The Girl said her friends in the village – the other girls that go to her Catholic school – were trading stories of the ban-shee, unhappy spirits whose wails can be heard in the night. I was rather pleased that kids here still do that a bit; this used to be a country rich with folklore, almost every old building and patch of road and river having its own legends. Since the coming of television, though – here and everywhere –people no longer spend the evenings telling stories. Such legends are fading away here, along with the ability to tell them.
What sort of stories do they tell? I asked. “Oh, they’re too long to tell here,” The Girl said diffidently.
You know what banshee means? I said. She did – it means “lady spirit” in Irish. I never hear about male spirits, I told her.
“Well, sometimes there are far-shees,” she said – it would probably be spelled “fir,” in Irish, with a little diacritic over the “I,” but she pronounced it more like “far.”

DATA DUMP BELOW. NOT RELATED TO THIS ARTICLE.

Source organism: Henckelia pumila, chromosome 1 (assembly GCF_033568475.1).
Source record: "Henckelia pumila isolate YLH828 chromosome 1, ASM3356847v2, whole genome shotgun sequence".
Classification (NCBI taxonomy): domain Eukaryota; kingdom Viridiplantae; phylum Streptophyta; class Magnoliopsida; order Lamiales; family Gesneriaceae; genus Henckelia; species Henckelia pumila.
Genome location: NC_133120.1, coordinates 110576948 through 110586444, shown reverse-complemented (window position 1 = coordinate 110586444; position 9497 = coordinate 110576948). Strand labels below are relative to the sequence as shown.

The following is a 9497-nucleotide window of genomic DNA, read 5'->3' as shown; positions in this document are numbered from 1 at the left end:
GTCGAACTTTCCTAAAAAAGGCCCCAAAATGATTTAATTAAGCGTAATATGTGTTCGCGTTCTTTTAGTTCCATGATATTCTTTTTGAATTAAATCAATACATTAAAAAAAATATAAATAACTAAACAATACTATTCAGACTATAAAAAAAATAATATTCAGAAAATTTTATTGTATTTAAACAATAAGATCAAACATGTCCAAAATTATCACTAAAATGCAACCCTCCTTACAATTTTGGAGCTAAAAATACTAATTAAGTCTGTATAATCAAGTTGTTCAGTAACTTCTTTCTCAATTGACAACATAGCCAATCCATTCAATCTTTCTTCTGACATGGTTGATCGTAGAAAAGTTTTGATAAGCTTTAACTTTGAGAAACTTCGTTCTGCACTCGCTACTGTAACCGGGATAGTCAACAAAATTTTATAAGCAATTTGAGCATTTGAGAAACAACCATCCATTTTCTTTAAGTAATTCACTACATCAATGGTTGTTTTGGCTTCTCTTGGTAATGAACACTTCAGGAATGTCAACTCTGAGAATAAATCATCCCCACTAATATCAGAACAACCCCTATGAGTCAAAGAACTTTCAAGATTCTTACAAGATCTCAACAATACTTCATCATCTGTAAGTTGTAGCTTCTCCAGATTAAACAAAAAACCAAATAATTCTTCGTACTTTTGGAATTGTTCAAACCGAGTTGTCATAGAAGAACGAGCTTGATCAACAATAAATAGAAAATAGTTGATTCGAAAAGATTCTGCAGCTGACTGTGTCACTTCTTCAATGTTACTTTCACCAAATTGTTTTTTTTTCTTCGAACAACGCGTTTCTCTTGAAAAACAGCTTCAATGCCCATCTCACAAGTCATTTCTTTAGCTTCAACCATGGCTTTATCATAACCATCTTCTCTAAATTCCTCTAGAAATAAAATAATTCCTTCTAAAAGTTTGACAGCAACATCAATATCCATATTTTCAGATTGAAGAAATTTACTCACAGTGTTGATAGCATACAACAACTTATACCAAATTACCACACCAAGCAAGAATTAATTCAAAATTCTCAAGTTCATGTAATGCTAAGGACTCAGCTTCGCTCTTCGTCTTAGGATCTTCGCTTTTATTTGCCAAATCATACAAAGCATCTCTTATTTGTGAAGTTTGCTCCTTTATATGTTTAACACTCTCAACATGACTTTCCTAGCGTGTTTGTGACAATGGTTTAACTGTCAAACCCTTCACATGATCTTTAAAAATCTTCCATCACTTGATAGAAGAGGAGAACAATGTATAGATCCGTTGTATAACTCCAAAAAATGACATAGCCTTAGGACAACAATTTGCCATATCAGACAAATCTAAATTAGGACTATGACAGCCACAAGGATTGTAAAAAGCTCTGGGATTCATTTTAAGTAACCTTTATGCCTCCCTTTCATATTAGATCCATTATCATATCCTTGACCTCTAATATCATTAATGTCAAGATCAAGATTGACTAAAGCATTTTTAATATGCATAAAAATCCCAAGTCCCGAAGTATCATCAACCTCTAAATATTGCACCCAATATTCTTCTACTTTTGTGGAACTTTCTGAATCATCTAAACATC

Why don’t we ever hear about them? I asked.
“Well, they never share the same places,” The Girl said. “There are a lot more shee than there are abandoned homes, so a lot of them haven’t found a home to haunt yet.”
What do they do?
“Well, they have to sit around in someone’s shed, haunting that for a while,” she said.
So they’re like hermit crabs, waiting for a larger shell to come empty? I asked.
“Well, just until they find a house they like,” The Girl said. “You can see them sometimes, just sipping tea and reading the newspaper.”
I wonder how much of this was local legend, her friends, or just her having fun – probably a combination, I thought. Are they looking through the real estate section? I asked her.
“Violent crimes,” she said primly. “That puts a house in the ‘haunted’ category, and allows shee to move in.”
It wouldn’t be haunted by the people who actually died there? I asked.
“Would you want to stay in the same place you died?” she asked.
A fair point, I said. Why don’t they ever share their sheds together?
“Well, occasionally a far-shee and ban-shee might meet and find true love,” she said. “And then they could live in the same house – sipping tea together, reading the newspaper, and scaring people together.”
Awww, I said. It’s nice to know there’s still hope for everyone, even beyond the grave.